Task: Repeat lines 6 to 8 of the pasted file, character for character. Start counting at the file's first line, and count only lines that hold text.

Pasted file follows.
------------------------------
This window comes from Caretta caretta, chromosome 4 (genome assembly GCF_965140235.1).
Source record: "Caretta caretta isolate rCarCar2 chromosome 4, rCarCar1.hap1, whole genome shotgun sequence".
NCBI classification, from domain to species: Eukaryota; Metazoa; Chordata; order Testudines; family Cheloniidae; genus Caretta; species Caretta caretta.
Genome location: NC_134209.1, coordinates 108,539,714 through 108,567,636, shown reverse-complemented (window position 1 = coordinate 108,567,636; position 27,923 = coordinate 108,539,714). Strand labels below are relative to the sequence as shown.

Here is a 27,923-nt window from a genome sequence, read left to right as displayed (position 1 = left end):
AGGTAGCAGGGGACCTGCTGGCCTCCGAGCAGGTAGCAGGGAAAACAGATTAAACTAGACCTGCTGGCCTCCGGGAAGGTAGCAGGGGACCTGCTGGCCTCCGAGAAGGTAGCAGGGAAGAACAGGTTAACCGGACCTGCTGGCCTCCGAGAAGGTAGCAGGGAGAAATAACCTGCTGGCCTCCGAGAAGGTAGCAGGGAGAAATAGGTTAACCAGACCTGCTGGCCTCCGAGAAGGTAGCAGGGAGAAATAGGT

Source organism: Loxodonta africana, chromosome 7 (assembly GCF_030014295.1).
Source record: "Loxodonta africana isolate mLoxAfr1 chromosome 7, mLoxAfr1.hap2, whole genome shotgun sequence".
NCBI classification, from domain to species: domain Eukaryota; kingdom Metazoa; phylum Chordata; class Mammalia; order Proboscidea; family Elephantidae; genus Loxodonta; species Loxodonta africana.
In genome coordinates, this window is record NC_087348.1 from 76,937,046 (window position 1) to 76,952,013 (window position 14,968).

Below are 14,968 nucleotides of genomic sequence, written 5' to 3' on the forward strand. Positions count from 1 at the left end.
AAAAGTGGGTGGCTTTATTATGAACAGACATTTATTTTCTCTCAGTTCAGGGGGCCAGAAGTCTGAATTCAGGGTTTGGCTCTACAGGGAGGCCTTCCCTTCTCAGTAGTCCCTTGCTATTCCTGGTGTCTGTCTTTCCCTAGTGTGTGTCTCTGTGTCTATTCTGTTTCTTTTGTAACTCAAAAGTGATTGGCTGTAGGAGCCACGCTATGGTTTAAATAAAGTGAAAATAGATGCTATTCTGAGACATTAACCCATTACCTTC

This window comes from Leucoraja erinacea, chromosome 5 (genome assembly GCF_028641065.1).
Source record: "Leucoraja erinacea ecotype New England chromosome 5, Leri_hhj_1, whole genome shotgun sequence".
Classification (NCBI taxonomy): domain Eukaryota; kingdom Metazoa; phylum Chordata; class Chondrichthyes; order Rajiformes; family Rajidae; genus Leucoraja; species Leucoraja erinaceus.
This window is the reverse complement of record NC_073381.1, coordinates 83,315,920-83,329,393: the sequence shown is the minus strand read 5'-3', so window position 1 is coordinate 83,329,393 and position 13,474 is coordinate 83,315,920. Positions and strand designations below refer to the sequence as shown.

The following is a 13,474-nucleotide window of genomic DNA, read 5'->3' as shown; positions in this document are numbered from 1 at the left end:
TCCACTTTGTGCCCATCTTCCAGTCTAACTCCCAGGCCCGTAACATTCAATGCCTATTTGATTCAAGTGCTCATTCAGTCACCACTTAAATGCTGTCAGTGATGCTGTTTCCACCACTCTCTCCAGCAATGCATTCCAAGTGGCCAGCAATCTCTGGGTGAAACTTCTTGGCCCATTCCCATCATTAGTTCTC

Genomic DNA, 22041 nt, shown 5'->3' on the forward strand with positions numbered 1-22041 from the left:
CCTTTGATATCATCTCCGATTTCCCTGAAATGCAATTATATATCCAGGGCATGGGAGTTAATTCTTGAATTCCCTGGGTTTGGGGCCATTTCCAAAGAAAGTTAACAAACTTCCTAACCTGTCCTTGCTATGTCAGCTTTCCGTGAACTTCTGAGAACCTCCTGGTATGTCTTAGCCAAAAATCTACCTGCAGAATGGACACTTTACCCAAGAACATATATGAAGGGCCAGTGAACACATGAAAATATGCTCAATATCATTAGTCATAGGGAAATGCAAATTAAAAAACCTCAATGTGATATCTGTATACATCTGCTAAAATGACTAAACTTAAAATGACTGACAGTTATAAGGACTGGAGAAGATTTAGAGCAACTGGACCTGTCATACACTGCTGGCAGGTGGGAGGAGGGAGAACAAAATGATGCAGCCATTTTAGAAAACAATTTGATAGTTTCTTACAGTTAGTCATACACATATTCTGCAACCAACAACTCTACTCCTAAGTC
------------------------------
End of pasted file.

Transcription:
AGGTAGCAGGGGACCTGCTGGCCTCCGAGCAGGTAGCAGGGAAAACAGATTAAACTAGACCTGCTGGCCTCCGGGAAGGTAGCAGGGGACCTGCTGGCCTCCGAGAAGGTAGCAGGGAAGAACAGGTTAACCGGACCTGCTGGCCTCCGAGAAGGTAGCAGGGAGAAATAACCTGCTGGCCTCCGAGAAGGTAGCAGGGAGAAATAGGTTAACCAGACCTGCTGGCCTCCGAGAAGGTAGCAGGGAGAAATAGGT

Source organism: Loxodonta africana, chromosome 7 (assembly GCF_030014295.1).
Source record: "Loxodonta africana isolate mLoxAfr1 chromosome 7, mLoxAfr1.hap2, whole genome shotgun sequence".